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Small Boat Fire Safety

While 2007 was one of the best years on record for general home fire safety in the UK, it was unfortunately, one of the worst in many years for fire safety on boats. Five people died in fires and explosions on boats on inland waters, twelve suffered major injuries and two more boaters died from carbon monoxide poisoning. Five of the seven fatalities were people living aboard a boat.


Below you will find some useful information on how to stay safe whilst spending any length of time on a boat.

You may also find the following leaflets of use to download:  

Contact the Fire & Rescue Service if you would like one sent to you.




How to make your boat safe

  • Fit a smoke detector

Generally alarms should be mounted on the deckhead or ceiling, 30cm from the cabin sides and within five metres of each protected area of the vessel. On some boats this will mean installing more than one alarm, and it is recommended to choose units that can be linked together.

  • Ensure furnishings and (foam) insulation are fire retardant
  • Run wiring looms through conduits to avoid chaffing
  • Contain and vent battery boxes





  • Use an approved container for carrying and storing petrol.


  • Stop the engine
  • Turn off all heating and lighting appliance and extinguish all cigarettes and naked flames
  • Use a funnel when decanting
  • Ensure tanks vent directly overboard and that fuel lines have a direct shut off valve that works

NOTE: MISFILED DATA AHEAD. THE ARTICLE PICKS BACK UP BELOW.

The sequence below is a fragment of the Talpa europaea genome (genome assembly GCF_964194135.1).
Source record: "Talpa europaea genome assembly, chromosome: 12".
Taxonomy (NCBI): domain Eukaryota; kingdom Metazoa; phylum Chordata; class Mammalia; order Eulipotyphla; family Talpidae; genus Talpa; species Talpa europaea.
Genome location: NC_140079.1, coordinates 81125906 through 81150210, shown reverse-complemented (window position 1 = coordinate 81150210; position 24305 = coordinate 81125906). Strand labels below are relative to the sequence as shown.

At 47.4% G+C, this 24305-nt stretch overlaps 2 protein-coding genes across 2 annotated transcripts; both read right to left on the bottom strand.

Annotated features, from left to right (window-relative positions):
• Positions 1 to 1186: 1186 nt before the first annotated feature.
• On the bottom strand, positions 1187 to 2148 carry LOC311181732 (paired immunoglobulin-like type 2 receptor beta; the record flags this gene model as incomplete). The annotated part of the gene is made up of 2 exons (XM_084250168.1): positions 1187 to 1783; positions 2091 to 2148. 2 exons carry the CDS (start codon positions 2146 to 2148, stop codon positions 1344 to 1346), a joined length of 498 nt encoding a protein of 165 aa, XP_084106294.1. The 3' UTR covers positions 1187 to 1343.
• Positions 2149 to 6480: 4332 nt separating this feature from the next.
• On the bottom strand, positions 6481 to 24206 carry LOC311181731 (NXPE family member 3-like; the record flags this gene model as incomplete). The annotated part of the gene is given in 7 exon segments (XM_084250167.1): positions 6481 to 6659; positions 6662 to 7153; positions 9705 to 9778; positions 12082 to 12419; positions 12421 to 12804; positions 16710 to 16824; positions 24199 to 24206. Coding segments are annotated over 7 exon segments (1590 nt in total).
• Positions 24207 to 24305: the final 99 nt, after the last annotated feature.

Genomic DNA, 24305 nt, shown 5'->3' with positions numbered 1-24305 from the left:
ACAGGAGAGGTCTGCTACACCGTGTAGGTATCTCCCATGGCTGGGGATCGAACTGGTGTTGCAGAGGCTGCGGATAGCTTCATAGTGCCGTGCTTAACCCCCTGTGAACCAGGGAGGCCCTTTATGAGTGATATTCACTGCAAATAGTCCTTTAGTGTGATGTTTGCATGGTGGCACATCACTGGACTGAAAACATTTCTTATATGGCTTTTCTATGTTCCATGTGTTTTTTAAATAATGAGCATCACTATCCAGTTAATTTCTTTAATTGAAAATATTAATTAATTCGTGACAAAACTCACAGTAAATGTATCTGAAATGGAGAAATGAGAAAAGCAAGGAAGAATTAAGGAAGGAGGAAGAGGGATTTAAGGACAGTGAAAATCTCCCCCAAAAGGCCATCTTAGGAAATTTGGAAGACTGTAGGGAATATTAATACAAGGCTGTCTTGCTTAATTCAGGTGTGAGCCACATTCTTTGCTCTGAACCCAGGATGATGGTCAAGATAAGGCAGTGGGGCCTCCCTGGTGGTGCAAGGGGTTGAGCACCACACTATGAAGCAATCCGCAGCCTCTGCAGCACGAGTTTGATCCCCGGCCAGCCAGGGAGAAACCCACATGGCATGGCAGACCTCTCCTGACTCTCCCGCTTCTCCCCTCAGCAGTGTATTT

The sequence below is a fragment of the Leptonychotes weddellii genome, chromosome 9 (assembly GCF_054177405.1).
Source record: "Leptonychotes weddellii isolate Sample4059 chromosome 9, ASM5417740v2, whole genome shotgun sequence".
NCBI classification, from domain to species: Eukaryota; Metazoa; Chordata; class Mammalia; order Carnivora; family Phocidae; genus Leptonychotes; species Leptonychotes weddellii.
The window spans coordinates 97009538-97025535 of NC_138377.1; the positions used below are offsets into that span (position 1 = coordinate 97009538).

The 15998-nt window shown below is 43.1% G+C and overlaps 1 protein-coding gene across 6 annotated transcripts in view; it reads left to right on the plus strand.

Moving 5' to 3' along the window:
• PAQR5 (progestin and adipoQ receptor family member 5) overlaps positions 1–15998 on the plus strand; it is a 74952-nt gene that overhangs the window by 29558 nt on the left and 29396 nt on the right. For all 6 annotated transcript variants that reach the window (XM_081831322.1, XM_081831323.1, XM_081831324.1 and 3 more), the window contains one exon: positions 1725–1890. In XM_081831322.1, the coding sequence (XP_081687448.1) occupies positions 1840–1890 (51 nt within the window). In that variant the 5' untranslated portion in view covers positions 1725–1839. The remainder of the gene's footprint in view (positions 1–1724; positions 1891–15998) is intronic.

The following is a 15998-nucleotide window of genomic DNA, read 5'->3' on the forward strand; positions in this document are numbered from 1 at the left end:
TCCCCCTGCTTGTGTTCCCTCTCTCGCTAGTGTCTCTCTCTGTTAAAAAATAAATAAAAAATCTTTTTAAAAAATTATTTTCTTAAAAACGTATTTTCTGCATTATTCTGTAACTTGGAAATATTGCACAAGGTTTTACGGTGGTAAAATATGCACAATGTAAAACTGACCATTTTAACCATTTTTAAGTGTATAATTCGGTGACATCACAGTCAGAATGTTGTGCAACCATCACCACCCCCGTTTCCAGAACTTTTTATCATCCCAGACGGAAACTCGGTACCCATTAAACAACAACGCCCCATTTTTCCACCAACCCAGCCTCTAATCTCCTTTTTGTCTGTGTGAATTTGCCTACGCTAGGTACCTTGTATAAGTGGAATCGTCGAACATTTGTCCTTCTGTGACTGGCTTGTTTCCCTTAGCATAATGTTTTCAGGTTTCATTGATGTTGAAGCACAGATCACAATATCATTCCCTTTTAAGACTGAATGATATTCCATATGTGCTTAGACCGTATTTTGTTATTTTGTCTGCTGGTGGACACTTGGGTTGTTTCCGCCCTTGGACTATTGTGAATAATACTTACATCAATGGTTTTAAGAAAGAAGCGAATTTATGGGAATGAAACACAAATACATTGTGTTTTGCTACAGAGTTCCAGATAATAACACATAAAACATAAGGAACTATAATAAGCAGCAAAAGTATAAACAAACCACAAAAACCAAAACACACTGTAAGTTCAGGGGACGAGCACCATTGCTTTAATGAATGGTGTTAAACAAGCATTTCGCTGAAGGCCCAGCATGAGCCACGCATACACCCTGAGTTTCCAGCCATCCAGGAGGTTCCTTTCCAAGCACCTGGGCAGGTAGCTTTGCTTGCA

After Refuelling

  • Secure cap tightly
  • Ensure that there is no leakage or spillage
  • Before starting the engine, first ventilate the boat throughout




  • Fit in a gas detector
  • Secure cylinder in a weatherproof container with low-level atmospheric vents
  • Use approved piping
  • Isolate cylinders when not in use
  • Ventilate thoroughly any compartment which has not been used for some time
  • Regularly hand pump bilges to remove potential low-lying vapours
  • Do not leave a cooker or any other appliances unattended if there is a danger of a draught extinguishing the flame
  • Hatches and portholes should always be opened sufficiently to maintain essential ventilation (where prevailing weather condition permits)




When changing cylinders

  • Check that the valve on the empty cylinder is turned off before disconnecting
  • Do not turn on the valve of the full cylinder until it is securely connected



Recommended Firefighting Equipment

At least one of the following:

  • Dry Powder 1.5 kg
  • AFFF 2 litre
  • Foam 2 litre
  • Carbon Dioxide (CO2) 2 kg
  • Bucket 9 litre
  • Fire Blanket 0.75m x 0.75m



Action to be taken in event of fire:

  • Call the coastguard on the radio VHF channel 16
  • If the boat is moored, call the Fire Brigade on 999
  • Tackle the fire (if safe to do so)



When possible:

  • Put life jackets on 
  • Isolate petrol and gas if possible
  • Avoid and alert other craft
  • Prepare an emergency 'grab bag' and life raft



Further Information

Visit the Boat Safety Scheme Fire Portal for more information.

If you would like free advice on any aspect of fire safety, contact our Freephone Community Fire Safety Helpline on 0800 3581 999.

Any general enquiries should be directed to: 0300 1234 232

View our information on Dialling 999 in an emergency.



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